An Austin pastor’s experience with a white 15th District police officer during the evening of June 7 acquired fresh relevance recently after being recounted in a Dec. 26, Chicago Tribune article.

The article highlighted a recent analysis by the American Civil Liberties Union of Illinois (ACLU) showing that black motorists in Chicago are only 32 percent of the population, but are subjected to 46 percent of all traffic stops. “Whites and Hispanic drivers are stopped at rates lower than their population,” the ACLU notes.

Many black motorists have stories similar to that of Rev. Ira Acree, a community activist and pastor of Greater St. John Bible Church, who was reportedly pulled over while idling at a red light near Roosevelt Road and Austin Boulevard.

“I look up and it’s the police behind me and the guy screams, ‘Pull that car over mother f*#ker,’ – it kind of catches me off guard,” Acree told the Austin Weekly News several days after the incident.

 Acree said he was looking at a text from his wife but didn’t answer it. He said he complied with the officer’s demand and pulled over. After the pastor tried explaining to the officer that he wasn’t texting, even requesting that the officer check his phone for proof, Acree said that the police officer declined his request and wrote him a citation, anyway. When Acree refused to sign the ticket, he said the officer threatened to arrest him and was condescending during the encounter.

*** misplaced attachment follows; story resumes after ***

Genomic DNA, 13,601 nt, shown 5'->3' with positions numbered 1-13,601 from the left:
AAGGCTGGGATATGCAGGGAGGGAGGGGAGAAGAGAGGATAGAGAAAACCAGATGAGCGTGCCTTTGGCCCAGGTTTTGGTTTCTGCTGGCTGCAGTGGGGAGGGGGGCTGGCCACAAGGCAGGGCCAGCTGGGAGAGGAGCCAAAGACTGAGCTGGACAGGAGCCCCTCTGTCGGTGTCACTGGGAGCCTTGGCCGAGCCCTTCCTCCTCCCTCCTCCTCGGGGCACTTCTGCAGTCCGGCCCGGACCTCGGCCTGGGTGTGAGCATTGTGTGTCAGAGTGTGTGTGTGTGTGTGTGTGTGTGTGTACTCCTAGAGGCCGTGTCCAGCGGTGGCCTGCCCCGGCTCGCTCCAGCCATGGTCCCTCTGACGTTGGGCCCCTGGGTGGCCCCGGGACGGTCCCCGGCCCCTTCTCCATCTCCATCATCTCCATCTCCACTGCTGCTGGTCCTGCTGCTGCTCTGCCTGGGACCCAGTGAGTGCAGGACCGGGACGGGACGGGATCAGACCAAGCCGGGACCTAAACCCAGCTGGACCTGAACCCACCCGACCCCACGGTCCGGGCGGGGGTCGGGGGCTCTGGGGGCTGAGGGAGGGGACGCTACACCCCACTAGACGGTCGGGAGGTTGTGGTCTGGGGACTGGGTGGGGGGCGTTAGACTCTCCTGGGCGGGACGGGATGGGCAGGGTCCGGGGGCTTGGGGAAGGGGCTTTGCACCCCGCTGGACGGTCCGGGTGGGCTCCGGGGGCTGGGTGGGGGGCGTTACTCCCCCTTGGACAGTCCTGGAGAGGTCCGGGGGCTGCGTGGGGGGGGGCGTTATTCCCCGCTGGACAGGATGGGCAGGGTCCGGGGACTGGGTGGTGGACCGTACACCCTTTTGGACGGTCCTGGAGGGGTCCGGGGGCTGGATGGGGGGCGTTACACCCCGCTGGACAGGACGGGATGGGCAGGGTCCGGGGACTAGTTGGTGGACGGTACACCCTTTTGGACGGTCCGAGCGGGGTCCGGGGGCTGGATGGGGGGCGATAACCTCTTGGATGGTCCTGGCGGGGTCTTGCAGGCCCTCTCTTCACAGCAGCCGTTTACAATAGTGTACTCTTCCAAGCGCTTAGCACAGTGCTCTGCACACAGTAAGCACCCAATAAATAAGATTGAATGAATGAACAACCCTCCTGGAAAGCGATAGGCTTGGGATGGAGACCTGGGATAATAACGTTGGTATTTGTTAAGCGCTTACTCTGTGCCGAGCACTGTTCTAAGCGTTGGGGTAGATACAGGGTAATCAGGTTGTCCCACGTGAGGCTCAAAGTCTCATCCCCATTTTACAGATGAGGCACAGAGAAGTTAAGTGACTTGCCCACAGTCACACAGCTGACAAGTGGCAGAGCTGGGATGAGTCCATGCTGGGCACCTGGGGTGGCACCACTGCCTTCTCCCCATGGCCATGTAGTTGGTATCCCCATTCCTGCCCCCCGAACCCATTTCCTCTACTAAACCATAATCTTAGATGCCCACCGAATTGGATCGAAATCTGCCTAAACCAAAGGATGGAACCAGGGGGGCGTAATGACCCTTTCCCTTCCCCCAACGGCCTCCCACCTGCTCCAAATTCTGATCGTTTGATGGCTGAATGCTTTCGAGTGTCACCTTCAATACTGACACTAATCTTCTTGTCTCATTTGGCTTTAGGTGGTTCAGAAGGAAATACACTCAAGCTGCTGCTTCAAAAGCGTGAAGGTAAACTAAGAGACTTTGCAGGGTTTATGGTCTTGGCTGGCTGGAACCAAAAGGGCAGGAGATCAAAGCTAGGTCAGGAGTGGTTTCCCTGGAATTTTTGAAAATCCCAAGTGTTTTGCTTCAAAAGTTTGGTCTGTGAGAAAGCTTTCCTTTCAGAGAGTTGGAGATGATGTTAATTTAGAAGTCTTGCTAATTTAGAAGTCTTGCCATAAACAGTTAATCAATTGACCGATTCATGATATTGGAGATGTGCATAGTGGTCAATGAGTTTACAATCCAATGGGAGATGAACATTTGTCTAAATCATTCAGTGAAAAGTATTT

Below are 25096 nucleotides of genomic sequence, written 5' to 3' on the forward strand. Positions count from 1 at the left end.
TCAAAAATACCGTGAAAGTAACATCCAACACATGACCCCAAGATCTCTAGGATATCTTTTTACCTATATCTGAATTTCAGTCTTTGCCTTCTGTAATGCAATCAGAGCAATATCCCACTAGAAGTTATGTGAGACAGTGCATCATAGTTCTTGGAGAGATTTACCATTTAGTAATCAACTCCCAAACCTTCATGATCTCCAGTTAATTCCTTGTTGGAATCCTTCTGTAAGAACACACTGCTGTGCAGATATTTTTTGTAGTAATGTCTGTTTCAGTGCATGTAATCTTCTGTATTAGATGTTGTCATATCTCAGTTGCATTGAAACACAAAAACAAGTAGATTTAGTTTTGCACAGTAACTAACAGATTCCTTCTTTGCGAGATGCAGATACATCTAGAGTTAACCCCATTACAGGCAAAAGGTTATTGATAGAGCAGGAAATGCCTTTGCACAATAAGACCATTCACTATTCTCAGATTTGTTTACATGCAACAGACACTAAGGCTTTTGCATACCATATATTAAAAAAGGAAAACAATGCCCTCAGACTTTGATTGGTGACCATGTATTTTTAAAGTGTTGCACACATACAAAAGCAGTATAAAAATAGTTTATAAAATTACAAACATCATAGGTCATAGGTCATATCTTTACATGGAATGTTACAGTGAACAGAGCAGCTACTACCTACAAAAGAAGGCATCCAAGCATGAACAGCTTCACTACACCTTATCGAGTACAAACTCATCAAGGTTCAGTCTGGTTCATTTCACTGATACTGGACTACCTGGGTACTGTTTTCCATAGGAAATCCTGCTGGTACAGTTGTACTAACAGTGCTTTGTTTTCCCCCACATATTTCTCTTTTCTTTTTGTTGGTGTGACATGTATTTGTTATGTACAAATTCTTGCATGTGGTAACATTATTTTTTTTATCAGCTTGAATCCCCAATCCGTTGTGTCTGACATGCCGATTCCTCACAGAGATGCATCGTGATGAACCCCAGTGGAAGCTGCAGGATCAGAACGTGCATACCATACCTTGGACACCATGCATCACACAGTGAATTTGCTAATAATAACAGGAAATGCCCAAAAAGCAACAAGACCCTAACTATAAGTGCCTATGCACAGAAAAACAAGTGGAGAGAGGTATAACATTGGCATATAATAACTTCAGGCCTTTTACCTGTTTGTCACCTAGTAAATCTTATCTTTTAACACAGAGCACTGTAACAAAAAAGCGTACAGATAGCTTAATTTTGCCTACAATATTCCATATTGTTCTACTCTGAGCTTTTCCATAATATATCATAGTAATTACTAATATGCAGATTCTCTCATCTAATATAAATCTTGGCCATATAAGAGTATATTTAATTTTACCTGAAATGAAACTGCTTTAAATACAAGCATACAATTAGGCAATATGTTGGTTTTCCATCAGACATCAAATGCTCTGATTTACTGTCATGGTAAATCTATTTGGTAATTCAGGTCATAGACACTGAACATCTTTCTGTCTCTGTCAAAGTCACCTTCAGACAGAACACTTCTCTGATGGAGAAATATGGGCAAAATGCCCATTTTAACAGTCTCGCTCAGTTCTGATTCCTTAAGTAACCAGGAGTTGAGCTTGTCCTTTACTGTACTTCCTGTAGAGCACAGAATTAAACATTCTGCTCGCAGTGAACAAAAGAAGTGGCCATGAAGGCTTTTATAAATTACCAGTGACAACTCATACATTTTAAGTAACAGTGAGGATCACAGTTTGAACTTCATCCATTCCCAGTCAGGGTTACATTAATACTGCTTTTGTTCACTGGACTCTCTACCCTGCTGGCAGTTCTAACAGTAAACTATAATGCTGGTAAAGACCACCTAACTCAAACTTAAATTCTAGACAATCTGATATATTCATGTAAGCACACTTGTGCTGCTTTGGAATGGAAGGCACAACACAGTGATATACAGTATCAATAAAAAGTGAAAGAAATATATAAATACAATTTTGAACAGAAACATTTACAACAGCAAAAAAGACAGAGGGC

After Acree filed a formal complaint with the Independent Police Review Authority (IPRA), the ticket was dismissed. However, after an internal investigation, the Chicago Police Department found that the officer wasn’t at fault.

 “The ACLU analysis substantiates the realities of many blacks,” said Acree during a recent interview with Austin Weekly News. The pastor noted that his was just “a case in point” to illustrate a much larger problem of differential treatment by Chicago police across the city.